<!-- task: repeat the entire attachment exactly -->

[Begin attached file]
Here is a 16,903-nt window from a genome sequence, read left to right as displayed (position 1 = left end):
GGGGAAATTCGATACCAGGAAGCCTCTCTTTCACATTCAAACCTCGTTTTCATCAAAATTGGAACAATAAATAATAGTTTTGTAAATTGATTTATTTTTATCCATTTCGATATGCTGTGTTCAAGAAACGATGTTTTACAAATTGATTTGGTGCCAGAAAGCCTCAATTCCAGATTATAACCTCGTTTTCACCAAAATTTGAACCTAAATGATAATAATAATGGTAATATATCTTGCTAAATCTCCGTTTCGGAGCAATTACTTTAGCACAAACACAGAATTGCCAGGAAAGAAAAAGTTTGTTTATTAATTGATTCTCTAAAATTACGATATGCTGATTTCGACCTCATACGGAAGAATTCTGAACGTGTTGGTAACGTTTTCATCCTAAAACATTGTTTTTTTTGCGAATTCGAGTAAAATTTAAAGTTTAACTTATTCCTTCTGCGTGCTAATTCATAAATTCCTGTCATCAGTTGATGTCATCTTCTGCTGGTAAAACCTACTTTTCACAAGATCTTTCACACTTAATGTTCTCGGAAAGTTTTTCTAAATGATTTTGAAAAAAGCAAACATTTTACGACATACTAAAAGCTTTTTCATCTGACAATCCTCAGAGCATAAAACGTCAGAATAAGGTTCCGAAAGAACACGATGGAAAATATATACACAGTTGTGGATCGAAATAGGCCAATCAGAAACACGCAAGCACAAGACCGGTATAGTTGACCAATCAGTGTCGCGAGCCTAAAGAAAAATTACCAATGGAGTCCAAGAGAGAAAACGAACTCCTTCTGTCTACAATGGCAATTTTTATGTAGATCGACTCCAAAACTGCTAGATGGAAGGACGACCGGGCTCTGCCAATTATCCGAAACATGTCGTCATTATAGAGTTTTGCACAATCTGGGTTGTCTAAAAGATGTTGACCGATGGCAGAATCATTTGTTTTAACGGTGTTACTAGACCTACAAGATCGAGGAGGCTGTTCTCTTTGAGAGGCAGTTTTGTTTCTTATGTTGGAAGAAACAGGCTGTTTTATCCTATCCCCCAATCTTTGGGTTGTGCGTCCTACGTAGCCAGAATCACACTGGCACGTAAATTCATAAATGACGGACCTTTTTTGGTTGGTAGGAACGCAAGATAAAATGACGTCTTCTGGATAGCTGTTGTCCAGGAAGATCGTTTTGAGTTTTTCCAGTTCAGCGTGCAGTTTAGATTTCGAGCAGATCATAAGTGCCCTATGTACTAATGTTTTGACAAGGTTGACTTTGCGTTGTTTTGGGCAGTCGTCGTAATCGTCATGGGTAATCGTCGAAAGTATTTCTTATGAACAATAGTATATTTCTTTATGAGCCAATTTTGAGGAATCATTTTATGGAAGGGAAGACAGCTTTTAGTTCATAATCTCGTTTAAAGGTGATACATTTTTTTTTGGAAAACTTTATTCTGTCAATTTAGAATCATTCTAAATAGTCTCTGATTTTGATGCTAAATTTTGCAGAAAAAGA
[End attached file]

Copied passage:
Here is a 16,903-nt window from a genome sequence, read left to right as displayed (position 1 = left end):
GGGGAAATTCGATACCAGGAAGCCTCTCTTTCACATTCAAACCTCGTTTTCATCAAAATTGGAACAATAAATAATAGTTTTGTAAATTGATTTATTTTTATCCATTTCGATATGCTGTGTTCAAGAAACGATGTTTTACAAATTGATTTGGTGCCAGAAAGCCTCAATTCCAGATTATAACCTCGTTTTCACCAAAATTTGAACCTAAATGATAATAATAATGGTAATATATCTTGCTAAATCTCCGTTTCGGAGCAATTACTTTAGCACAAACACAGAATTGCCAGGAAAGAAAAAGTTTGTTTATTAATTGATTCTCTAAAATTACGATATGCTGATTTCGACCTCATACGGAAGAATTCTGAACGTGTTGGTAACGTTTTCATCCTAAAACATTGTTTTTTTTGCGAATTCGAGTAAAATTTAAAGTTTAACTTATTCCTTCTGCGTGCTAATTCATAAATTCCTGTCATCAGTTGATGTCATCTTCTGCTGGTAAAACCTACTTTTCACAAGATCTTTCACACTTAATGTTCTCGGAAAGTTTTTCTAAATGATTTTGAAAAAAGCAAACATTTTACGACATACTAAAAGCTTTTTCATCTGACAATCCTCAGAGCATAAAACGTCAGAATAAGGTTCCGAAAGAACACGATGGAAAATATATACACAGTTGTGGATCGAAATAGGCCAATCAGAAACACGCAAGCACAAGACCGGTATAGTTGACCAATCAGTGTCGCGAGCCTAAAGAAAAATTACCAATGGAGTCCAAGAGAGAAAACGAACTCCTTCTGTCTACAATGGCAATTTTTATGTAGATCGACTCCAAAACTGCTAGATGGAAGGACGACCGGGCTCTGCCAATTATCCGAAACATGTCGTCATTATAGAGTTTTGCACAATCTGGGTTGTCTAAAAGATGTTGACCGATGGCAGAATCATTTGTTTTAACGGTGTTACTAGACCTACAAGATCGAGGAGGCTGTTCTCTTTGAGAGGCAGTTTTGTTTCTTATGTTGGAAGAAACAGGCTGTTTTATCCTATCCCCCAATCTTTGGGTTGTGCGTCCTACGTAGCCAGAATCACACTGGCACGTAAATTCATAAATGACGGACCTTTTTTGGTTGGTAGGAACGCAAGATAAAATGACGTCTTCTGGATAGCTGTTGTCCAGGAAGATCGTTTTGAGTTTTTCCAGTTCAGCGTGCAGTTTAGATTTCGAGCAGATCATAAGTGCCCTATGTACTAATGTTTTGACAAGGTTGACTTTGCGTTGTTTTGGGCAGTCGTCGTAATCGTCATGGGTAATCGTCGAAAGTATTTCTTATGAACAATAGTATATTTCTTTATGAGCCAATTTTGAGGAATCATTTTATGGAAGGGAAGACAGCTTTTAGTTCATAATCTCGTTTAAAGGTGATACATTTTTTTTTGGAAAACTTTATTCTGTCAATTTAGAATCATTCTAAATAGTCTCTGATTTTGATGCTAAATTTTGCAGAAAAAGA